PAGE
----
Scura, Wigfield, Heyer, Stevens & Cammarota Blog
Everyone Deserves A Seat At The Table
(Notice to Creditors of a Petition for Bankruptcy)
Debtors file bankruptcy for the purpose of getting a fresh start. But that fresh start is only intended to be granted to the honest but unfortunate debtor. Key to the analysis of whether a bankruptcy petition is made in good faith is the full disclosure of debts, liabilities, other potential claims, all assets, and sources of income and notice to all parties that may have an interest in the proceeding.
Creditors that do not have actual or constructive notice may cause a whole host of problems in
obtaining a successful outcome. Unnoticed claim holders may seek to vacate a confirmation order upon learning of the bankruptcy, retain the right bring an objection to discharge or dischargeability past the deadline for bringing such actions, or in some circumstance, a claim holder may survive bankruptcy and continue to haunt the debtor notwithstanding the discharge of other debts. Even more fundamental, a debtor attests under penalties of perjury that he or she has scheduled all known claims.
What Constitutes Notice?
Before determining when notice is required, first we should determine what constitutes good notice under the bankruptcy code. The bankruptcy code specifically states “there shall be given such notice as is appropriate, including notice to any holder of a community claim, of an order for relief in a case under this title.” 11 U.S.C. §342. Generally, a debtor will send a copy of the petition and all accompanying schedules to all known creditors and parties in interest via mail. The purpose of this is to give all creditors not only notice of the case, but the opportunity to file a proof of claim before the deadline to file. This deadline is also known as the “bar date.”
What Information Needs to Be Given?
Generally, a debtor must give notice of the bankruptcy filing to all creditors, in addition to notice of the bar date. This means that the debtor must send a copy of the petition and all accompanying paperwork to everyone they know they owe money to. Providing notice to creditors serves multiple purposes.
First, the bankruptcy code requires all known claim holders to receive notice of the filing. This means that if a debtor knows a creditor exists, they need to notify them the bankruptcy was filed. When a debtor signs their petition, they are swearing under oath that they included all known information, including creditors. A mistake on the petition is fixable, but purposefully lying on the petition to deceive the court constitutes bankruptcy fraud, and can be punishable by a sentence of up to five years in prison, a fine of up to $250,000.00, or both. The consequences for this may seem severe, but the court’s main goal is to ensure that everyone is disclosing all information they know.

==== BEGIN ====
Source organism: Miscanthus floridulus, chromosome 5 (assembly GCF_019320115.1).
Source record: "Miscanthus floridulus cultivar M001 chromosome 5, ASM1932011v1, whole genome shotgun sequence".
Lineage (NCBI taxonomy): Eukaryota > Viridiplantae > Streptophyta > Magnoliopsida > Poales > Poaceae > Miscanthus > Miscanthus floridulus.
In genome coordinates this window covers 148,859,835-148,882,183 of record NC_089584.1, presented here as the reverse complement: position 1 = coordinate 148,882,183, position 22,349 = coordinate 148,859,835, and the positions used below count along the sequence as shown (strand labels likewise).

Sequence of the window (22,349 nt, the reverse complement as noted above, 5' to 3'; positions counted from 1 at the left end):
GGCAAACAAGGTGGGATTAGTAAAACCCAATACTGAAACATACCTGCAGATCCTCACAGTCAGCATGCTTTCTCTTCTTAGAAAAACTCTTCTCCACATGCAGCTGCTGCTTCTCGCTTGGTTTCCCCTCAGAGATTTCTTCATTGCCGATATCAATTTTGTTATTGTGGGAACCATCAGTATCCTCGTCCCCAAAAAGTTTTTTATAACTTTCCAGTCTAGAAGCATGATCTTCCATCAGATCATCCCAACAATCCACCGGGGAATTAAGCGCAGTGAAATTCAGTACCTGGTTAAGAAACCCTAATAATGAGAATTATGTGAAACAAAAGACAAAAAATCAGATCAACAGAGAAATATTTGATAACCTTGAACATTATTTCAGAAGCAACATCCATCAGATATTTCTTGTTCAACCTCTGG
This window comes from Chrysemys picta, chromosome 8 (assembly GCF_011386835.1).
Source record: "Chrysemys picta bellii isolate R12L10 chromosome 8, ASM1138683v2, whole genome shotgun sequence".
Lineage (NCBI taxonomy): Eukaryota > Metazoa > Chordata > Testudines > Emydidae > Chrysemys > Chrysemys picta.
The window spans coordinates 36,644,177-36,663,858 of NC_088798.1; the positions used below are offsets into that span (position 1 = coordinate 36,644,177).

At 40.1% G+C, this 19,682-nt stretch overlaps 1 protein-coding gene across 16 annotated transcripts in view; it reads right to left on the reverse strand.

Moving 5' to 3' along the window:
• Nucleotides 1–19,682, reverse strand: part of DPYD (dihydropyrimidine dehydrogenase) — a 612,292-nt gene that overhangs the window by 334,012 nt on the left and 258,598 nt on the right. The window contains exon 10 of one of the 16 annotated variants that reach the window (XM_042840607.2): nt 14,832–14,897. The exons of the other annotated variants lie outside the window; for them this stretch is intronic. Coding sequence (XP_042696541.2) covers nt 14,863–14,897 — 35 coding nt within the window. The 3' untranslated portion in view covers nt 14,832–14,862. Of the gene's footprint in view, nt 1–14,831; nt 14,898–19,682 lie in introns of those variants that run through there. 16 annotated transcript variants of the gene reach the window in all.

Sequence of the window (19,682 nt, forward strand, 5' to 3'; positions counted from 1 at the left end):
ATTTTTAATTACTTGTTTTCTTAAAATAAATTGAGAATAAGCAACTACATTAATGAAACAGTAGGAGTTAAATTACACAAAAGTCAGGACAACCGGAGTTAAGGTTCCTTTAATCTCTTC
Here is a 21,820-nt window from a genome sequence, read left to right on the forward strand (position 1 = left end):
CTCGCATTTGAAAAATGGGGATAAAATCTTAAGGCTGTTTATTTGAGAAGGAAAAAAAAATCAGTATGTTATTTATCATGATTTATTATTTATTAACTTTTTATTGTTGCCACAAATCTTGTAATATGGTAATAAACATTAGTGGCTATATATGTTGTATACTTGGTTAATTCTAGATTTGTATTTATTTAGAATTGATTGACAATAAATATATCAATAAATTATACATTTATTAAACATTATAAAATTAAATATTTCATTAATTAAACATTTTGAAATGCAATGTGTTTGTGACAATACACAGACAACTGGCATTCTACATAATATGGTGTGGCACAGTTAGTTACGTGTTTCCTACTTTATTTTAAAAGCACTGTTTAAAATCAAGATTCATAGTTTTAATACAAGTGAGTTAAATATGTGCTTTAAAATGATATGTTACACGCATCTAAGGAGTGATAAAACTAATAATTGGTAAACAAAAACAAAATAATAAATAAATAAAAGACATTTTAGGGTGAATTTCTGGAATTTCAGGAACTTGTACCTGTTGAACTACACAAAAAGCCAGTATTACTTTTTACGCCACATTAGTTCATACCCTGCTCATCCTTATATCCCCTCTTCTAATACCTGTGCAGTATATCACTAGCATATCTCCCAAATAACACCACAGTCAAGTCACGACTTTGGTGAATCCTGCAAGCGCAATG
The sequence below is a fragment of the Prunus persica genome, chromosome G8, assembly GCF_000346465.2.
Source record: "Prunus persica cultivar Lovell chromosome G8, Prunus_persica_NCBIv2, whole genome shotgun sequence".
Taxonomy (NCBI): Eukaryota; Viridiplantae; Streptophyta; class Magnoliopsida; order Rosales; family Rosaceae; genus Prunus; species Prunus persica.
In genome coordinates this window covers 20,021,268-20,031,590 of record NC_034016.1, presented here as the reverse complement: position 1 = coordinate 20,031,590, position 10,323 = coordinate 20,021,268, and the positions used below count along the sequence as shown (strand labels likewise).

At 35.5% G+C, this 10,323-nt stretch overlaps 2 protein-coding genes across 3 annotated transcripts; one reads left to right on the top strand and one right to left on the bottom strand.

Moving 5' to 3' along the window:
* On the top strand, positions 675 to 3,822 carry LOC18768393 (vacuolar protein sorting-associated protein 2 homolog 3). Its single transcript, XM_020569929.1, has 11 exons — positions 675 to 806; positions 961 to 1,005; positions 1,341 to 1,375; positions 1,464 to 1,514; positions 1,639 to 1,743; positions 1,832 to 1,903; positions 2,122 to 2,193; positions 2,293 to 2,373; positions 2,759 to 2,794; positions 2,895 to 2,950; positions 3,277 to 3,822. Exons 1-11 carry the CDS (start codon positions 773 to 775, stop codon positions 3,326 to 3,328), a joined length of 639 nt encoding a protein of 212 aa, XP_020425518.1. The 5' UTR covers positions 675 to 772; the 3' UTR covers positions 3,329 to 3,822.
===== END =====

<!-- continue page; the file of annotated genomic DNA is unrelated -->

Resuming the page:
Next, the notice of the bankruptcy also notifies the creditor of the limits imposed on them by the
bankruptcy code. This means that when a creditor receives notice, they need to cease all collections activities, or risk being in violation of the automatic stay. Notice of the petition also starts the timer on a creditors deadline to object to discharge. Creditors have very strict deadlines to meet in a bankruptcy case, and the sooner they are notified the sooner those deadlines are enforced.
Finally, a creditor not notified of a bankruptcy who, in turn, is later notified, may throw a wrench in the ongoing bankruptcy case. If a case is filed, a creditor does not receive the initial notice, but later receives a notice of the plan, that may call into question everything that had happened until that point in the bankruptcy case and potentially cause the case to be dismissed.
A debtor is responsible for scheduling all known claim holders and even those that may potentially hold a claims: an breach of contract claim for example. Known creditors are those creditors that can be ascertained with a reasonably diligent search of the debtor’s books and records. Chemetron Corp. v. Jones, 72 F.3d 341, 346–47 (3d Cir. 1995). Debtors typically provide actual notice by sending the bar date notice to creditors by first class mail; however, other forms of notice may satisfy the requirements of due process so long as such notice is “reasonably calculated, under all the circumstances, to apprise interested parties of the [bar date].” Mullane v. Cent. Hanover Bank & Tr. Co., 339 U.S. 306, 314–15, 70 S. Ct. 652, 657, 94 L. Ed. 865 (1950). In contrast, unknown creditors are those creditors “whose identities or claims are not reasonably ascertainable and those creditors who hold only conceivable, conjectural or speculative claims.” In re Thomson McKinnon Sec. Inc., 130 B.R. 717, 720 (Bankr. S.D.N.Y. 1991).
The debtor has to do their best to get notice to the unknown or unreachable creditors. If the debtor can show they have done everything reasonably within their power to give notice to potential creditors, that is normally enough to satisfy the notice requirements.
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